By Michaela Martin and Alexandra Waldhorn, IIEP-UNESCO and Taya Louise Owens, GEM Report UNESCO
Affirmative action in higher education is a controversial topic for many. On the one hand, some believe strongly that it is the route to equitable access in tertiary education; others believe it can amount to unfair discrimination.
The latest policy paper, released last month by the GEM Report and International Institute for Educational Planning (IIEP-UNESCO), referring to available evidence concluded that affirmative action, in contexts of deeply rooted social inequalities, is an essential tool for building more inclusive higher education systems. Results show it is a very effective policy response to ensure that students from historically disadvantaged groups gain access to higher education.
Affirmative action is not a new tool for promoting equity in higher education. Colleges and universities first began using it to diversify admissions processes in the 1950s in India. Since then, it has spread to many institutions worldwide. This approach includes a variety of methods all designed to give preferential access to education and employment to historically socio-politically, non-dominant groups, such as underprivileged ethnic groups, cultural minorities, indigenous populations, economically disadvantaged populations or sometimes women.
Countries as diverse as the United States, India and Brazil look at criteria beyond academic achievement to level the playing field in post-secondary education. Some techniques establish baseline or percentage quotas for the target group. Others add on bonus points for belonging to a minority group. They work because they diversify entry requirements to recognize individual circumstances.
For example, in Brazil a 2012 law reserves half of all places in the country’s 63 federal universities for students hailing from public secondary schools, or who are of African or indigenous descent. Lower income students now receive bonuses on entrance examinations, and initial results show that students accepted under the quota rules come from family backgrounds with up to 50% less money than other students.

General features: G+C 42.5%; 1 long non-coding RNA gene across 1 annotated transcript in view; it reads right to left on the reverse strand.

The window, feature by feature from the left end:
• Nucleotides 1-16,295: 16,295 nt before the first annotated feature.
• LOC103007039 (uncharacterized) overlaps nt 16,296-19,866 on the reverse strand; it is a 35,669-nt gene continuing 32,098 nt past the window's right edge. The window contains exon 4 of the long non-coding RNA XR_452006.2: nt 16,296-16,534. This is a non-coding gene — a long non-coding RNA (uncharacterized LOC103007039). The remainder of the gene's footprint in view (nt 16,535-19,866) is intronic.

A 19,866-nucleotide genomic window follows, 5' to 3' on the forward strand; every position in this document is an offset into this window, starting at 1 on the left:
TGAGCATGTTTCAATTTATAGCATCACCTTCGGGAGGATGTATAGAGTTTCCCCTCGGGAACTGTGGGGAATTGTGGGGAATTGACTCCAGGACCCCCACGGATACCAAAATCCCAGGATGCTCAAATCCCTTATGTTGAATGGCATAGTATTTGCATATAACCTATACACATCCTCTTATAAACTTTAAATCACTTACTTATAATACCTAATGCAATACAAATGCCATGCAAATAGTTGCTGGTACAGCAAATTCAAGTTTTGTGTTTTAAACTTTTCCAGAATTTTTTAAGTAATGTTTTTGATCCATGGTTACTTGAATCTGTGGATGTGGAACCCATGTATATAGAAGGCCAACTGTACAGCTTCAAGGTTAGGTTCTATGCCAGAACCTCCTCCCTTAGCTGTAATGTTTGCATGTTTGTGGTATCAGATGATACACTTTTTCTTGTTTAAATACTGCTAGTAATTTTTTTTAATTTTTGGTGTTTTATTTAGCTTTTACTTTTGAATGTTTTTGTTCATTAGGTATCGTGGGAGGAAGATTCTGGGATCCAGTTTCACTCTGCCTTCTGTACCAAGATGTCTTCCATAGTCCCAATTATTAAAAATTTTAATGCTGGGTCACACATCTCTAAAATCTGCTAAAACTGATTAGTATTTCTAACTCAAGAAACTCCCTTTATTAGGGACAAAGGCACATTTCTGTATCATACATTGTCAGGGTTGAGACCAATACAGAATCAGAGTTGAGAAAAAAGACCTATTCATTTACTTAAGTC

Enshrined in the country’s constitution in 1950, India’s quota-based programme has targeted tribes and lower castes. Under the system, 22.5% of all places in fully or partially government funded educational institutions are reserved for youth from these disadvantaged populations. In a rare move, the government extended the law in 2005 to cover private and public higher education institutions. And while the most disadvantaged castes still attend higher education in smaller proportions than other groups, an empirical review of the admissions policies in 225 Indian engineering colleges revealed that targeted enrolments have nearly tripled.
Critics argue that any change to the admissions process to benefit one set of students will exclude other eligible students, which is a form of discrimination. But recent court decisions in the United States have come back in favor of criteria-conscious admissions programmes.
Another common criticism is called academic mismatch, a claim that disadvantaged students might not be prepared academically to attend certain universities. The new policy paper reviews evidence that rejects these views. Research from Israel and the United States found that minority students perform better at elite institutions than they do at less prestigious universities. And research from Brazil points out that students that have benefitted from affirmative action perform as well in academia as the others.
As seen in an earlier GEM Report blog, equitable access to higher education is a global problem. Only 1% of the world’s poorest have completed four years of university, compared to 20% of the richest. If this statistic remains unchanged, it will challenge the success of the fourth Sustainable Development Goal (SDG) on inclusive and equitable quality education and lifelong learning opportunities for all. And, as the 2016 GEM Report showed, failing on SDG4 undermines the entire 2030 SDG agenda.
Governments would do well to think about equity policies as building blocks that can help build more robust higher education systems. Affirmative action is one such policy, albeit a powerful one. Policymakers can also consider passing inclusive legislation and enforcing it, creating special universities for disadvantaged groups, and building more campuses where there are none, especially in formerly underserved geographical areas.